Poverty ravaged scotland in the 1600s as it was not a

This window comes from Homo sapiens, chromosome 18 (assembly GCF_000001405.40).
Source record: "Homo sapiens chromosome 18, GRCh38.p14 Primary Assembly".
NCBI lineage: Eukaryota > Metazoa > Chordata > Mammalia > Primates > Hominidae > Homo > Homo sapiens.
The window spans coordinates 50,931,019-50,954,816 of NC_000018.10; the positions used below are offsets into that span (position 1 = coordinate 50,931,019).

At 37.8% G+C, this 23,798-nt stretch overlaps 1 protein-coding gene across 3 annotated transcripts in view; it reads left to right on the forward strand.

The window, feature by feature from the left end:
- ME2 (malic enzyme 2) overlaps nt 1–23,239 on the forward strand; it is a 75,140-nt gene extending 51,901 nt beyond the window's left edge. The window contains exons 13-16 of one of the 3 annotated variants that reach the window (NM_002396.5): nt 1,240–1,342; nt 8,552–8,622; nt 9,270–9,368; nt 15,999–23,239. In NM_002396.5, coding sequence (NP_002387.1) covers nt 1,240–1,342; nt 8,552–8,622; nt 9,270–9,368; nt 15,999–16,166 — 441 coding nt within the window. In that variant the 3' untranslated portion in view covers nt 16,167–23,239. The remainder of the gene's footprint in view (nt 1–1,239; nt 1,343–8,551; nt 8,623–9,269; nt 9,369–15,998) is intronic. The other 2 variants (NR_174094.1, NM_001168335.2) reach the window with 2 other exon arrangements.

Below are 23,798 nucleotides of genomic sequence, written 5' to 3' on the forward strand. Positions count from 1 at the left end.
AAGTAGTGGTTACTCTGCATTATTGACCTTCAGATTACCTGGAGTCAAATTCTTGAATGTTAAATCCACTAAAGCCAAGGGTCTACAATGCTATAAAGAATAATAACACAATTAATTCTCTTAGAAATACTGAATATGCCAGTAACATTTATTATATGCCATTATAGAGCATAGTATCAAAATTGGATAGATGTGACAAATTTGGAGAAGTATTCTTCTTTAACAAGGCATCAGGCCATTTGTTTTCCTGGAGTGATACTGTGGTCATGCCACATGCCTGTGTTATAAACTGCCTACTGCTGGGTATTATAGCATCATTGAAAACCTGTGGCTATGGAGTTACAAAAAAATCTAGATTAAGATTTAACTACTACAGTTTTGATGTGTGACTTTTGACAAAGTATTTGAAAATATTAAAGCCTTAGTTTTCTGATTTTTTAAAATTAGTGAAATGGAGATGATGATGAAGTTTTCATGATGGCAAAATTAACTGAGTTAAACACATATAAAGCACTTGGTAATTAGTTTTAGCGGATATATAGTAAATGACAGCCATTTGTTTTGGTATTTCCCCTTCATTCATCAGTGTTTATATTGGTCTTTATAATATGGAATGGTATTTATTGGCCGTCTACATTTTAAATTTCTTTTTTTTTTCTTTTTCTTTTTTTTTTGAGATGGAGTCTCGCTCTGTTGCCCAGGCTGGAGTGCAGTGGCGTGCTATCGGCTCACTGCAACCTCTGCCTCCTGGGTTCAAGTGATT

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Poverty ravaged Scotland in the 1600s, as it was not a fruitful land. They faced being forced off the land, having their rent increased and being persecuted by the English to support the hated church. A great migration to Ireland in the 1600s occurred, but it only offered temporary relief, as making a living was still hard. They finally moved to America in the 1700s. They originally settled in Pennsylvania because of Penn’s religious tolerance, but later fanned out down the border of the Appalachians. The Scots-Irish set up very crude settlements. They exhausted the land and then moved on. Almost all Scots-Irish maintained a Presbyterian Church. It was the only thing that connected the independent people. The church played a huge role in government, and was often established before courts. However, they did not advocate a theocracy, as they resented the Anglican Church and the king of England. The Scots-Irish played a large role in the American Revolution as patriots. The Structure of Colonial Society Unlike Europe, America in the 1700s was not dominated by a ruling class or threatened by impoverished people. Most whites were small farmers, and in the cities there were skilled artisans. Also, the social ladder was extremely flexible, people could rise to higher classes. However, signs of immobility started to arise, rising the worry if “Europeanizing America.” Because of conflicts in the 1690s and 1700, the rich started to live more luxuriously, and by 1750, the top ten percent of people in cities like Boston and Philadelphia owned 2/3 of the city’s wealth. War also created a large number of orphans that needed charity, still, the poverty rate in America was still better than in England. In New England, unclaimed land became scarce, and they found themselves dividing the land into much smaller fractions. Younger sons and daughters were forced to seek wage labor jobs, and many homeless people crowded cities. They lived on public charity and were forced to wear a red “P” on their clothing. In the south, great planters bolstered their slave ownerships, resulting in a wider gap between the gentry and the poor whites. The lower class also saw an influx of indentured servants, most of which actually achieved prosperity. A less fortunate group of migrants were criminals forced to America by London authorities, but many were victim to an unfair English penal code. Some actually became respected citizens. The least fortunate of all were the black slaves. They had no chance of moving up higher in society and were feared because of the threat of a rebellion. Some southern colonies tried to stop the importation of slaves, but the English government wanted to keep the cheap labor. Many northerners condemned slavery and did not allow it on moral grounds. Thomas Jefferson wrote about how the English veto was not acceptable in the Declaration of independence, but was forced to withdraw it because of angry southern slave owners.

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